Sunday, February 25, 2018

This Is How Writing Works

This is how writing works for me, which is going to be different than how it might work for you since each of us holds a pen in our own unique way, or types by applying our own subtle or not-so-subtle pressure with our finger pads to the keyboard, or looks through our own lens at a blank sheet of paper or computer screen.

You might think that writing starts with a blank sheet of paper, but it doesn't, not for me anyway, although that sheet of paper is foremost in my mind (not the paper itself so much as its blankness). I know, of course, that sheet of blank paper is waiting for my words to fill it, even though I’m not yet at my desk. But, even so, writing doesn't start with that blank sheet of paper.

It starts with fear. 

I can be in the bathroom washing my face and thinking about that piece of paper or I can be lifting my head off the pillow after a good night’s sleep and suddenly, before I blink my eyes awake, that blank sheet of paper can flit into my thoughts, and along with it comes the fear that always accompanies writing, or, on some days, not writing.

See the way it works? Writing starts not, as you might think, with a blank sheet of paper, but with a choice: to face this fear of emptiness, of blankness, or run away. Sensing this fear is the way writing begins for me long before I sit down at my desk. It doesn't matter what I plan on writing. It only becomes a day of writing if I’m able to overcome this fear and choose to write.

This fear is such a large part of my being. It seems to accompany me everywhere—into the shower or to the bathroom when I brush my teeth or on my morning walk or while I’m eating breakfast or as I’m checking e-mail or making lunch or during my late afternoon run or even after dinner when I’m reading or stealing a few minutes watching Netflix. And feeling these moments of fear means that I'm constantly feeling the need to make a choice--to go to my desk to write or to get into the car and go to the beach to avoid writing; to sit down in front of my computer or to go back to bed; to take my journal and pen to a quiet nook in the library or to retreat to a local nature sanctuary to go birdwatching.

Writing starts with fear, and if you don’t feel this fear before you begin to write, you’re one of the lucky ones. I've felt this fear in many different forms ever since I started putting words on paper in high school. The fear that I won’t have anything to say. Or the fear that what I do have to say is utterly worthless. Or the fear that what I say will sound stupid and inane and ridiculous. People will think I’m silly. You’re a writer? They’ll ask this question innocently but with such an undertone of disdain and disbelief in their voices that I’ll begin to doubt myself. Me? A writer? Who am I kidding? Just because I happen to be holding a pen and notebook in my hand? Oh, how funny!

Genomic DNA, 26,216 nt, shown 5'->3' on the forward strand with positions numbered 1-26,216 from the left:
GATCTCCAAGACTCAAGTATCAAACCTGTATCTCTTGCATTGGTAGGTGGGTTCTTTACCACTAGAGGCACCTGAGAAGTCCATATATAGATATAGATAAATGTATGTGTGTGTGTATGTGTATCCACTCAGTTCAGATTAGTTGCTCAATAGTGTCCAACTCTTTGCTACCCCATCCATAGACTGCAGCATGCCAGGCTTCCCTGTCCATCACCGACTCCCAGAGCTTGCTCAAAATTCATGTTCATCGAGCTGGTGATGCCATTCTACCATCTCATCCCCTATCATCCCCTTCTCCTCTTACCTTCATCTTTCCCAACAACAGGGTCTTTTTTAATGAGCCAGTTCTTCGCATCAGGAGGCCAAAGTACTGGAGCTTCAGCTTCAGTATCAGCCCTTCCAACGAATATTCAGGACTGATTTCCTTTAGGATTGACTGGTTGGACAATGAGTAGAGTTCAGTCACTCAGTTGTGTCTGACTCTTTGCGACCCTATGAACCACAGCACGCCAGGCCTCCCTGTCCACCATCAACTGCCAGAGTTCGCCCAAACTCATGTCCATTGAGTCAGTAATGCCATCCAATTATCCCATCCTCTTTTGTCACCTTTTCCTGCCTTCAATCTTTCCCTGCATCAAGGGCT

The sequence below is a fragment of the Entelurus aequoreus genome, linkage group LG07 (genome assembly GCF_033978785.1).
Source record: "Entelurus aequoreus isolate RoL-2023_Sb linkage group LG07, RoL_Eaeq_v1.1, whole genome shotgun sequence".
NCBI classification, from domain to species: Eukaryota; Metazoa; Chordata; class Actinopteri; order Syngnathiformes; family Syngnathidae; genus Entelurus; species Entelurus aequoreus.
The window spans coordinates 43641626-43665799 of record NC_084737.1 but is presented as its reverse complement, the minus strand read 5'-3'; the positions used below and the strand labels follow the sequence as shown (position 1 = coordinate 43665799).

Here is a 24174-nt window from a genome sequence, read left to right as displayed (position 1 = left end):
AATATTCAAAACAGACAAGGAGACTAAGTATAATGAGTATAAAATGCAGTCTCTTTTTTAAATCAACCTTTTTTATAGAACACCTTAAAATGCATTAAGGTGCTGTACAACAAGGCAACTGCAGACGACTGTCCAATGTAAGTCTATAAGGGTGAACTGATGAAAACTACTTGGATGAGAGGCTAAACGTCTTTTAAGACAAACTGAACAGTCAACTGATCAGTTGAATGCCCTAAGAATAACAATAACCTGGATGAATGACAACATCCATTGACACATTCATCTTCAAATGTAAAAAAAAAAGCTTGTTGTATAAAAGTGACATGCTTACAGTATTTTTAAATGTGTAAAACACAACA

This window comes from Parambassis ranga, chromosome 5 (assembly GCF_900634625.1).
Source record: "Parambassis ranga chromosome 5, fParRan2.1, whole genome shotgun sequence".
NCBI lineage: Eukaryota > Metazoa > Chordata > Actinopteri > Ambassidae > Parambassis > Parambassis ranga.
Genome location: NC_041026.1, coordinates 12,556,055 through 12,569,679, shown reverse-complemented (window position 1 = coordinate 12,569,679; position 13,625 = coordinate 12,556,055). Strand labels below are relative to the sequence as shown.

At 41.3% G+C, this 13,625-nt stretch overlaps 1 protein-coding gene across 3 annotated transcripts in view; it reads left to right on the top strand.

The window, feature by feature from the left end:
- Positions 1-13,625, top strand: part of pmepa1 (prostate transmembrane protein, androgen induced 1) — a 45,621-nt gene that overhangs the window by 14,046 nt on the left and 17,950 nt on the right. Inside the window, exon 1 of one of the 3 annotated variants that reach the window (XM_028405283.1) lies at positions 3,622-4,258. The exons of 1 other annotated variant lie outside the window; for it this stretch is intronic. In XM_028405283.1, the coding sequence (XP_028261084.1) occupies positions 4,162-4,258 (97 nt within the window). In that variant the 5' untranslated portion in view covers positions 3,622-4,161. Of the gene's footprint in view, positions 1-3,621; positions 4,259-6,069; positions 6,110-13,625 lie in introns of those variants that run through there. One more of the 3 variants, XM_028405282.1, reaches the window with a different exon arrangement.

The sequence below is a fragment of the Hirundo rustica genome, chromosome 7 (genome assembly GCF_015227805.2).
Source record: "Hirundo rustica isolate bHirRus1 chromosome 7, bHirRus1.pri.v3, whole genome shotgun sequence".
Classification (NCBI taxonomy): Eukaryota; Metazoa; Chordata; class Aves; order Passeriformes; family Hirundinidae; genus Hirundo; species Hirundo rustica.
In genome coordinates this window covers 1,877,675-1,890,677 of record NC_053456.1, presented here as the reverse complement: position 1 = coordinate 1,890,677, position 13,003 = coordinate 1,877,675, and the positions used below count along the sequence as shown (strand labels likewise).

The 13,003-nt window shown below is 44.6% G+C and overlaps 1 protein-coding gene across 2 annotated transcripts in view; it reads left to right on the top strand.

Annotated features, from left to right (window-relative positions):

So, this is how it works (for me): writing begins with fear and with learning anew each day (each moment) how to deal with this fear—to face it, to put it in its place, or to step over it without disturbing it while it quietly sleeps—so that I can get to the page and begin writing.

But here’s the thing: getting to the page doesn't mean I've accomplished my mission. Sneaking past fear isn’t enough. Once I reach the page, I’ve got to deal with my own doubts and lack of self-confidence to get words on the page. You may think it’s easy once I get to the page, but it's not. Waiting for me on the page are the demeaning voices that I hear in my head and that can distract me and pull me off course if I let them. I need to shut them out if I’m going to write. Doubt, lack of confidence, insecurity, fear—these are all obstacles that can keep me from writing unless I learn how to hurdle over them or crash through them or subdue them if I want to write anything.

What I've learned over time, though, is that words have great power to dispel fear and doubts. When I finally get to the blank sheet of paper and start writing, in spite of the fear and despite the voices warning me to stay away from the page, suddenly I discover—because it’s the way my brain works—what I’m thinking. It's like magic. A light bulb goes on as soon as my pen starts moving across the page. It’s as if the keyboard lets me slip past my fears and doubts once I start typing. This is how I discover what I’m thinking, and I don’t really know what I’m thinking until I start writing. (Believe it or not, I had no idea I was going to write about fear when I started writing this morning).

I would love to be able to compose sentences and paragraphs and whole stories in my head. But I’m not that kind of writer. I’m the kind of writer who needs paper and pen. I need a keyboard and a screen. There’s something about moving my fingers and seeing my hand move, or just turning a page, or hitting the “return” key, something about these small actions, that, for some reason, bring out my thoughts.

Without paper and pen, I’m mute. 

Words come slowly, often with a struggle. Rarely do they flow out of me. Each sentence, each paragraph, is shaped on paper, by paper and by pen.

What about you? Do you struggle with fear? Do you prefer a pen, pencil, or keyboard? Do you compose in your head, or are you the kind of writer who needs to write in order to discover what you think? 

One of my teachers, Joy Chute, told me years ago that ultimately whatever method you use to write is irrelevant as long as you get the words on paper.  If a particular method fails you, abandon it. If it works, embrace it... and write!

For more information on how writing works, visit: